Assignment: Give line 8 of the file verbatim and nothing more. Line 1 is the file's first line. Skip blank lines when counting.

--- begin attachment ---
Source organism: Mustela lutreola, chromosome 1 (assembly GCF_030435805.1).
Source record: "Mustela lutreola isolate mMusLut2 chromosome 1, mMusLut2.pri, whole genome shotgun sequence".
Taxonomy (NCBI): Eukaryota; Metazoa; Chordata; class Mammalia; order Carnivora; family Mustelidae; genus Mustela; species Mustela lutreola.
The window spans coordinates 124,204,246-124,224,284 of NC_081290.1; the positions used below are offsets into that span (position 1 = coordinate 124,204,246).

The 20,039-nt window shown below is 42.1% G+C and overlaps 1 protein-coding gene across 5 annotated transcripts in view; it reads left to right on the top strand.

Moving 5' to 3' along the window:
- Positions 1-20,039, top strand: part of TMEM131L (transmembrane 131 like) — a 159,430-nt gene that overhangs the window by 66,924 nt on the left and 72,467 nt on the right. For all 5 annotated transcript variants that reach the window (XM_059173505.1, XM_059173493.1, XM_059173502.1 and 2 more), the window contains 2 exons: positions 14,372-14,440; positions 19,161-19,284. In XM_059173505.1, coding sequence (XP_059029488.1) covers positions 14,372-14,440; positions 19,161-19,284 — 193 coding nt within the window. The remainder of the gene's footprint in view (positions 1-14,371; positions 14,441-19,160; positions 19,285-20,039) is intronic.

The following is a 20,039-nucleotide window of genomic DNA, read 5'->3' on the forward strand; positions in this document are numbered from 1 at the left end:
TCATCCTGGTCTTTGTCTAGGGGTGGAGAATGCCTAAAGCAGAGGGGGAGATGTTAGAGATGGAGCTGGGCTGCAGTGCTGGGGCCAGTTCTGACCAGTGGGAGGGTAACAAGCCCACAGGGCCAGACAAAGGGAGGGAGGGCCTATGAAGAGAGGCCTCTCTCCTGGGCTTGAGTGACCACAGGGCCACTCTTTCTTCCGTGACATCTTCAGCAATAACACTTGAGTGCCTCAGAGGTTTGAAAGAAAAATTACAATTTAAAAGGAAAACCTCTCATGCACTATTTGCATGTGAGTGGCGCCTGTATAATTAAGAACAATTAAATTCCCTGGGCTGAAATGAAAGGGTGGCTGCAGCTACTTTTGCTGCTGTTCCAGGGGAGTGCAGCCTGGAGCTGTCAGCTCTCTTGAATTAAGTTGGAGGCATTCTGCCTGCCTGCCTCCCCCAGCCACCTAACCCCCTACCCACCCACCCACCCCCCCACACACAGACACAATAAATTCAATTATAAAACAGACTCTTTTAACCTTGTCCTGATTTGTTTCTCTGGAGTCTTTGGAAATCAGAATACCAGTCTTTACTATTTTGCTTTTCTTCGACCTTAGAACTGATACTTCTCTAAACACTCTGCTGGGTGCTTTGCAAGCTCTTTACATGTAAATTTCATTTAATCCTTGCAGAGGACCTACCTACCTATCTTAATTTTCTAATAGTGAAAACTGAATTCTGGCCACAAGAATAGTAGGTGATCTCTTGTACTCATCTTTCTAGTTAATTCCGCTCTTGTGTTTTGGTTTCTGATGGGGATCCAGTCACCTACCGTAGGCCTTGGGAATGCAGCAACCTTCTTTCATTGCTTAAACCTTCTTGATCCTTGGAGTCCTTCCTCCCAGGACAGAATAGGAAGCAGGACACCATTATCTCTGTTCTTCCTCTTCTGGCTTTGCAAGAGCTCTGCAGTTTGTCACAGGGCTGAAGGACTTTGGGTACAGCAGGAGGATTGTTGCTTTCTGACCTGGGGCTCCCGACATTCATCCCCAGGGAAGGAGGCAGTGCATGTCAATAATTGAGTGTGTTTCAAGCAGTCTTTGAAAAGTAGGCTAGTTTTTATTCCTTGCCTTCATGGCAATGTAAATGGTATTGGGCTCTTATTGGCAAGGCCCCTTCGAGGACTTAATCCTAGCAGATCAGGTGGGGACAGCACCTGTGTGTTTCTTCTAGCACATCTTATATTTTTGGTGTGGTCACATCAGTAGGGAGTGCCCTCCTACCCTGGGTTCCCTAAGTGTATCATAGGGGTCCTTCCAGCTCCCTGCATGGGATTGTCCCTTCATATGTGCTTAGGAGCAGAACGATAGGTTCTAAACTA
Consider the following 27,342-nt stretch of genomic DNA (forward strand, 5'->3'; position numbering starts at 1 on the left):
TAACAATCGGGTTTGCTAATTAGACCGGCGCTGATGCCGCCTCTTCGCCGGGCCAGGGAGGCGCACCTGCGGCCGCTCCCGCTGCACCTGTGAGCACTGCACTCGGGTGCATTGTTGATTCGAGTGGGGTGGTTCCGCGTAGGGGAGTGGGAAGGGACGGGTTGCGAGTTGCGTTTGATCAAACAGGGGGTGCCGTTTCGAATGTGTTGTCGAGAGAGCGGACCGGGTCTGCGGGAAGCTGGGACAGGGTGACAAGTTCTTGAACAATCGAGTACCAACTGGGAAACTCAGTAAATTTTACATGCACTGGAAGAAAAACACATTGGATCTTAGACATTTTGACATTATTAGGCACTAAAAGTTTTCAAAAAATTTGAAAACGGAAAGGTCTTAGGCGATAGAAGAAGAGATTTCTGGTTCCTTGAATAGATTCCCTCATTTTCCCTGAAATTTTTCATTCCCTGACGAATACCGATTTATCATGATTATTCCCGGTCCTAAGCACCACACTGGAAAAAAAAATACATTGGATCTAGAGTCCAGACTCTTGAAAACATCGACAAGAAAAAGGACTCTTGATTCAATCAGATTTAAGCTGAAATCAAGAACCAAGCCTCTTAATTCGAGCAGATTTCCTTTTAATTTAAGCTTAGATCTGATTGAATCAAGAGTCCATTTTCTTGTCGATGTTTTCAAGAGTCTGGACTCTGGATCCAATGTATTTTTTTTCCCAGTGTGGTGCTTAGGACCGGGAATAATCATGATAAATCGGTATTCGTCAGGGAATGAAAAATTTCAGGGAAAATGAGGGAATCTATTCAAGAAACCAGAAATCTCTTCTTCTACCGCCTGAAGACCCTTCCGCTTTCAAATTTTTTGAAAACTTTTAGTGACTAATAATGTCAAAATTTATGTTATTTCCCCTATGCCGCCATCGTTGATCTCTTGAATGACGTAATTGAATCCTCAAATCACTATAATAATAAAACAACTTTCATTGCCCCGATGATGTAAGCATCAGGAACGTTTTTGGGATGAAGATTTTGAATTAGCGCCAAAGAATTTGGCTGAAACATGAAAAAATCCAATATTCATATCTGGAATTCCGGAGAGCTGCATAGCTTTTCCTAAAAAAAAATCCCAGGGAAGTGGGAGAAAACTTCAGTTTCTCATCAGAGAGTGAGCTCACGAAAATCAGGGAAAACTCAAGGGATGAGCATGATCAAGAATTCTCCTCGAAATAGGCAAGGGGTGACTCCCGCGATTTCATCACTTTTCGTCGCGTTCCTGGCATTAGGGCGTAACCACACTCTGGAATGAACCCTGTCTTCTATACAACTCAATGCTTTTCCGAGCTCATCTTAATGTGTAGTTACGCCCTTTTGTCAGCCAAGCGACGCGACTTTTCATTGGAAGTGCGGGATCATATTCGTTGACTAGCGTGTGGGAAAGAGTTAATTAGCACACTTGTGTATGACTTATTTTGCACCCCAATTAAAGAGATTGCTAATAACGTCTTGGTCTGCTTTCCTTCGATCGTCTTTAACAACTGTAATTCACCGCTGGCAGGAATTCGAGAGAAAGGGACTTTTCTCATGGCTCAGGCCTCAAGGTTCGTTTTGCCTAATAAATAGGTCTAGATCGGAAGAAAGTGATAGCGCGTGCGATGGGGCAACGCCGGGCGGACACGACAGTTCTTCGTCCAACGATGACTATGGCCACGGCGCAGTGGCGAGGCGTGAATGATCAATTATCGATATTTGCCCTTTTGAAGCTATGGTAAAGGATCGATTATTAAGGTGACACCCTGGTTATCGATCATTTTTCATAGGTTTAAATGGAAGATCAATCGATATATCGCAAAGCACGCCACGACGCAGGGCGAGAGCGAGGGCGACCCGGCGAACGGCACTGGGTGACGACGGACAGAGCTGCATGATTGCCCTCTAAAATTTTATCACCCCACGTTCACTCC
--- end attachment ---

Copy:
The following is a 20,039-nucleotide window of genomic DNA, read 5'->3' on the forward strand; positions in this document are numbered from 1 at the left end: